How Worrells’ findings and outcomes compare.
It’s been a slow start, but it seems the Small Business Restructuring process is starting to gain some transaction and we’re seeing great results for companies in financial distress, particularly those with tax debt.
To recap, after a very rushed consultation process the government introduced on 1 January 2021 a new simplified process that allows small businesses that are in financial trouble to reach a deal with their creditors, that sees the company continue on into the future and creditors get some or all of their money back. The government was concerned about a ‘tsunami of insolvencies’ once the COVID stimulus and insolvency relief came to an end, and needed to a pathway for small businesses to rehabilitate quickly and cost effectively.
It’s been a rocky start, perhaps because there hasn’t been an insolvency tsunami. A recent review of the Small Business Restructuring process by the Australian Securities and Investments Commission (ASIC) for the period 1 January 2021 to 30 June 2022 shows 82 small business restructuring practitioners had been appointed. In an average pre-COVID year there are 10,000 odd corporate insolvency administrations, so 82 SBR appointments seems a bit of a fizzer.
It's important to note that the process is designed for small business with eligibility criteria of:
Debts less than $1 million.
Substantial compliance with tax obligations. The Australian Taxation Office (ATO) takes ‘substantial compliance’ to mean all tax lodgments are up to date, even the 2021/22 income tax return which isn’t due until May 2023.
All employee entitlements are paid up to date.
No current or recent director has been involved in the SBR process in the past seven years.
Here’s the key information from ASIC’s report:
The main industries leveraging the SBR process were accommodation and food services (21%), construction (20%), and retail (16%).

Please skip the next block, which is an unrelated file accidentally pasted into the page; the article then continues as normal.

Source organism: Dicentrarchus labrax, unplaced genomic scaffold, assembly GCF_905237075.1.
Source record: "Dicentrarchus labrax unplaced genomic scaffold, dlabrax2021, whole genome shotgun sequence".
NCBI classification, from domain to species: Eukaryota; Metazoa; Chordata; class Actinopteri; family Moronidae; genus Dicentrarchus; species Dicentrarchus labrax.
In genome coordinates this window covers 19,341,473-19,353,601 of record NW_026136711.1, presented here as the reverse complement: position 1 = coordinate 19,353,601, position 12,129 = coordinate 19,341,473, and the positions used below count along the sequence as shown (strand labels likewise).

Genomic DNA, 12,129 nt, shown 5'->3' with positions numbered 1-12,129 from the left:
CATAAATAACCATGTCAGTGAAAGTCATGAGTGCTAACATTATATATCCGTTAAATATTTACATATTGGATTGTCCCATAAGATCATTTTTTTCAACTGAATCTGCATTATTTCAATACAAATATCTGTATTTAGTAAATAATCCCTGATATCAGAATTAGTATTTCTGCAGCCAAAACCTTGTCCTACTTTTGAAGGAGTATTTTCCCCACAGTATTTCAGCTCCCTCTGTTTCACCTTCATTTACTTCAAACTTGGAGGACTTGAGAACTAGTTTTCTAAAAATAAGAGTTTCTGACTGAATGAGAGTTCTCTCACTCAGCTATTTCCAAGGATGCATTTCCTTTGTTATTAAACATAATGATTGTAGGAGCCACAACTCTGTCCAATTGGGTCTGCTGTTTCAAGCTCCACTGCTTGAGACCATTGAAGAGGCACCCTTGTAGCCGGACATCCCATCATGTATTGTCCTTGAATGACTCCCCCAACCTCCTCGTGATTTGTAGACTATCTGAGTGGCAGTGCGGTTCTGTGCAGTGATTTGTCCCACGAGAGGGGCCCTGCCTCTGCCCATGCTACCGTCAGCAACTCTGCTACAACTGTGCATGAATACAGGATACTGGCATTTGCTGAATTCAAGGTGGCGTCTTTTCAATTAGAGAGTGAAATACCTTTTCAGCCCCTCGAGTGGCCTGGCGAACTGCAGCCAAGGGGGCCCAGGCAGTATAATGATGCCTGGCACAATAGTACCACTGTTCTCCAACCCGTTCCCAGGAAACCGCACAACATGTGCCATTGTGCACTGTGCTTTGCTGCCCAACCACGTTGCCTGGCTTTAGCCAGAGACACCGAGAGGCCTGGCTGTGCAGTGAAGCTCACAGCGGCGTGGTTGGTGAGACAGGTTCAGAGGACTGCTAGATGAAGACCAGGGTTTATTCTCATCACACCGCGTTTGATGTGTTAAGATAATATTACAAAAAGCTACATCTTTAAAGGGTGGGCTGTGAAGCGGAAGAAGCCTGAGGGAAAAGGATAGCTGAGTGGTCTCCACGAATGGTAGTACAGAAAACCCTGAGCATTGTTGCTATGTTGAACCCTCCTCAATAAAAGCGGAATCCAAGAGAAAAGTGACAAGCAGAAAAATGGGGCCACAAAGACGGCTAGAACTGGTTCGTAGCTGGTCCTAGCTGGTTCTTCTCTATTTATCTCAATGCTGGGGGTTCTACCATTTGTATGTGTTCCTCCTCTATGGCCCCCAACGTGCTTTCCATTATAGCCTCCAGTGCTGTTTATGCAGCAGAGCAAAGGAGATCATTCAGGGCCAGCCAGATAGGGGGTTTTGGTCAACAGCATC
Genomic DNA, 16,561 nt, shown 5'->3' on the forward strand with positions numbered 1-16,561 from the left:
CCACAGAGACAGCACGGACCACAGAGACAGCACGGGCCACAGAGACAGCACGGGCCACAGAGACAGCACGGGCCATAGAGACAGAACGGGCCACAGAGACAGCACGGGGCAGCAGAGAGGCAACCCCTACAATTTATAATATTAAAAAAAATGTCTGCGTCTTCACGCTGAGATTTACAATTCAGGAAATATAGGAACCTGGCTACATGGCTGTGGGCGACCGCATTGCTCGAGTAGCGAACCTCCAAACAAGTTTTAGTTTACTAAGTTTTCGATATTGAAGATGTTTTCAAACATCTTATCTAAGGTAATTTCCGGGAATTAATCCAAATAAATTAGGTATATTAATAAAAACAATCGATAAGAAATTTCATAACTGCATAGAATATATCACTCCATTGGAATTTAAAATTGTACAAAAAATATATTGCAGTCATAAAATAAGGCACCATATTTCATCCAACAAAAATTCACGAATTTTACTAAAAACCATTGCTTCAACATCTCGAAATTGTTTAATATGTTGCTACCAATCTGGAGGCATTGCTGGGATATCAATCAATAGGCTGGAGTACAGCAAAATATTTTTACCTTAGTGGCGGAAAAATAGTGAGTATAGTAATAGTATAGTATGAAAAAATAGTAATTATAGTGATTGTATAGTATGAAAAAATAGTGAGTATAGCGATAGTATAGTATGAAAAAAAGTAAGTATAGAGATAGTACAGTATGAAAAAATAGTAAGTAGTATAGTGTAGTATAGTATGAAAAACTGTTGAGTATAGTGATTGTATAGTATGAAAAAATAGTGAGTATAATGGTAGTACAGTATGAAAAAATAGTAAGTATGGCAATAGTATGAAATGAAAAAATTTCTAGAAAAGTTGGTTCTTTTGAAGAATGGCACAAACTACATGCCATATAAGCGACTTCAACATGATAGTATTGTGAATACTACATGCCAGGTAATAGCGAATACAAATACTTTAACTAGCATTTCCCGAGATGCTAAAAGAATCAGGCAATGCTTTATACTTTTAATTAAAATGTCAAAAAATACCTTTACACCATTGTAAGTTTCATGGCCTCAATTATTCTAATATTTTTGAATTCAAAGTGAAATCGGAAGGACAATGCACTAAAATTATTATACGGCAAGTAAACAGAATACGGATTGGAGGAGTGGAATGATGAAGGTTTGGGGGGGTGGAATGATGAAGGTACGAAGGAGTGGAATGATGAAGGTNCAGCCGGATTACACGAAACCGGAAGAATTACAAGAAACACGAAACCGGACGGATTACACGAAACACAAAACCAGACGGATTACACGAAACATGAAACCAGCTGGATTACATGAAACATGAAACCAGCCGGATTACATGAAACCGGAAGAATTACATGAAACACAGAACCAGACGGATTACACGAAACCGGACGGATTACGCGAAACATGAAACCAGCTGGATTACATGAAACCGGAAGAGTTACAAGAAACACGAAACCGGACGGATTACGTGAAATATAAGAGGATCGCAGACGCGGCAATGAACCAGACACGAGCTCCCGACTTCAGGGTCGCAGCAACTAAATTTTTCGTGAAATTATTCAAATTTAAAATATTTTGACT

Of the 82 SBR proposals 72 restructuring plans were accepted (47 are completed; 24 were ongoing; and 1 was terminated). The 10 SBR appointments remaining did not proceed because either the company was not eligible, creditors rejected the proposal, or the directors ended the appointment.
79% of these companies had debts of $600,000 or less.
The ATO was the majority creditor in 79% of the companies (and a creditor in 89% of all SBR appointments).
The return to creditors of the 44 companies (where data was available) was 15.2 cents in the dollar. Owe $600k—pay $91k. Not a bad deal!
The main sources of restructuring plan contributions were from the director/others (44%) and future trading profits (34%).
In respect of Worrells SBR appointments up to mid-January 2023:
Worrells were appointed small business restructuring practitioner to 40 companies.
The main industries were construction (13) and hospitality (6).
Creditors accepted 35 plans (1 did not meet the criteria; 2 are ongoing; 2 were rejected by creditors).
Total debts ranged from $158,000 to $938,000, within which the ATO’s debt ranged from $0 to $936,000.
The return to creditors ranged between 1.3 to 50 cents in the dollar. Removing the extreme position of 1.3 cents return, the average return was 28 cents in the dollar. And the median was 20 cents in the dollar.
Employees whose jobs were saved totaled 396.
Whether the SBR process remains after the effects on the economy of the pandemic have washed through, remains to be seen. What we do know is that the process is an effective way to deal with legacy debt, particularly debt to the ATO.